SO many films over Memorial Day weekend for me! I’m putting Monday in the next post, and it’s still a ton. At this point, I have decided that I need to trim down my “Middle East Social Issues” film list, and I am tired of films where I’m constantly worried about things exploding. The Inch’Allah preview qualifies! I’ve also realized that I prioritized a lot of the lighter romantic comedy type films pretty low this year, and I miss them. I can only handle so many depressing films in a row! Film Count: 14, Volunteer Vouchers: 15

The Rocket
Australia, 2013
Genre: Coming-of-Age, Drama, Comedy
Watched: SIFF 2013, Uptown
Rating: ****1/2 (out of 5)

This story is about child who is considered to be bad luck because he was born a twin. After his family is forced to leave their home village, he decides to enter a rocket competition to win money for a new home. It’s hard to tell from the description, but this is no sentimental cliched Hollywood style flick. The characters are fantastic – the kids are great actors, and the are two quirky older characters that almost steal the show. Lots of laughs, but there’s genuine suspense as the family faces dangers in post-war Laos. Some members of the audience were so emotionally invested that they blurted out, “Oh no!” during one of the more tense moments. One of my favorites of the festival so far. It deserved a bigger theater than the (sold out) Uptown 3.

About 111 Girls
(also: Darbare 111 Dokhtar)
Iraq, 2012
Genre: Drama, Comedy, Social Issues
Watched: SIFF 2013, Uptown
Rating: *** (out of 5)

I saw this one right after The Rocket, also in the sold out Uptown 3 theater. I wish the order had been reversed so I could end on a high note. I expected this film to be more serious, with some sort of hard-hitting message. Instead, it was really slow-paced with a few random screwball laughs here and there, nothing more. Sure, there are some messages that could be read from a few of the scenes, but they were more like hints than messages. Finally, the film isn’t really focused on the 111 girls. Yeah, maybe that’s one of the messages, but I don’t care. That’s not the film I wanted to see.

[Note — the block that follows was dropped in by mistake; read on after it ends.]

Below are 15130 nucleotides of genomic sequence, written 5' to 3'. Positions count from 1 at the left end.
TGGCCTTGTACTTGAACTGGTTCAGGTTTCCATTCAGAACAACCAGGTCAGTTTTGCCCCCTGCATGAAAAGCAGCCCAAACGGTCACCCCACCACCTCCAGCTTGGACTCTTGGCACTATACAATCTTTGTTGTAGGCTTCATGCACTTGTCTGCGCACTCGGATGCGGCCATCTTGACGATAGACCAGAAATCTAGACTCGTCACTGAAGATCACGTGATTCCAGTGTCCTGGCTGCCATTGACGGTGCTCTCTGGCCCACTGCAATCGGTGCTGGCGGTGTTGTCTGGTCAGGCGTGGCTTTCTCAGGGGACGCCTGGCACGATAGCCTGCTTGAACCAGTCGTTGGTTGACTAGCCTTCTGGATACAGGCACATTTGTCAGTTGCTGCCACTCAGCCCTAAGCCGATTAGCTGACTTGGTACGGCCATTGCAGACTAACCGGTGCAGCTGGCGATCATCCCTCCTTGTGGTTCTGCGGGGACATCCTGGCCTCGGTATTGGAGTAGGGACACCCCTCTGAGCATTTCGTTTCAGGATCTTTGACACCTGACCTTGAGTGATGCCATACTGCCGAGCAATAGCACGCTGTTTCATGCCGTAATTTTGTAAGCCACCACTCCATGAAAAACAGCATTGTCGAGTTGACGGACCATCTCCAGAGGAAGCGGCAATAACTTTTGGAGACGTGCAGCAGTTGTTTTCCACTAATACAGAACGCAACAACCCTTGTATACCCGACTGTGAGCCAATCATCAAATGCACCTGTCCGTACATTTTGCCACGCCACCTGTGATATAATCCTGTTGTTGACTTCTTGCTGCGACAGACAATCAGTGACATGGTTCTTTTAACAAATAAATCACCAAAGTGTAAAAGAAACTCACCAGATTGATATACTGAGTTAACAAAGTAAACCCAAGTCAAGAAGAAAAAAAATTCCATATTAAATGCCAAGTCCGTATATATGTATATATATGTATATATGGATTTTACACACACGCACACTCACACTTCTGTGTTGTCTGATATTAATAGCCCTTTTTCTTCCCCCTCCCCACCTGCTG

Paradise: Faith
(also: Paradies: Glaube)
Austria, 2012
Genre: Drama
Watched: SIFF 2013, Pacific Place
Rating: **1/2 (out of 5)

If not for the whole “I should see the entire trilogy” thing, I would have skipped this one. There wasn’t a whole lot of redemption in this overlong drama between a fanatical Catholic and her Muslim paraplegic husband. It was unpleasant to watch her practice her extreme religion and mistreat her husband. The scenes where she was trying to evangelize at other people’s apartments were more interesting, but this was mainly because of the other people. 

Paradise: Hope
(also: Paradies: Hoffnung)
Austria, 2013
Genre: Drama, Coming-of-Age
Watched: SIFF 2013, Pacific Place
Rating: ***1/2 (out of 5)

I was worried about watching two Paradise films back to back, but fortunately, this one was shorter and lighter in nature. A friend pointed out that it was the only film of the trilogy where the main character’s focus wasn’t allowed to take over herself and everyone around her. I liked the way the film explored the relationship between teenager Melanie and the older doctor, and interactions between the teenagers felt very authentic. I ultimately ended up liking Love the most out of the trilogy (which was not what I expected!), and what kept me from liking Hope more was the lack of a strong message.

Forbidden Voices
Switzerland, 2012
Genre: Documentary, Social Issues
Watched: SIFF 2013, Uptown
Rating: *** (out of 5)